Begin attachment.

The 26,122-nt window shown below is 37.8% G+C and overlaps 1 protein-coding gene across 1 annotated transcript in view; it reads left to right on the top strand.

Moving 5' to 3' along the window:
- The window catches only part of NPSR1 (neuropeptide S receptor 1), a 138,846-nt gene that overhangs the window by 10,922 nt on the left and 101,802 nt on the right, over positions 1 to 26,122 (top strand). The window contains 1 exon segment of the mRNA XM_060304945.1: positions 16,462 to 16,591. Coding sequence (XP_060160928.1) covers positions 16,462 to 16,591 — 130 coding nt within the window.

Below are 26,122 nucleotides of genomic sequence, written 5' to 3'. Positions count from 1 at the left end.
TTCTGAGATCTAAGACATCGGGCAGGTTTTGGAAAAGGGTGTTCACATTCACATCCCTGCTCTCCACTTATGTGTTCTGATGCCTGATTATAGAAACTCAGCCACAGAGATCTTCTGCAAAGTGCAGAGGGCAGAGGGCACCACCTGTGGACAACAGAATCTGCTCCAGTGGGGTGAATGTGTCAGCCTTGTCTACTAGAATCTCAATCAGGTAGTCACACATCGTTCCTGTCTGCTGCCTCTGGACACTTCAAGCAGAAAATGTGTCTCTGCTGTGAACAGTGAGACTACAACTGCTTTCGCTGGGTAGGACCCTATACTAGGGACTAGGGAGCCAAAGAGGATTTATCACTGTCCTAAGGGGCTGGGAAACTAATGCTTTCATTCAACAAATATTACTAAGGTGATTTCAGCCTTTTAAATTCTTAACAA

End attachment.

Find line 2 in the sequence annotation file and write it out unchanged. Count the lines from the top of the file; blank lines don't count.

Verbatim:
Moving 5' to 3' along the window: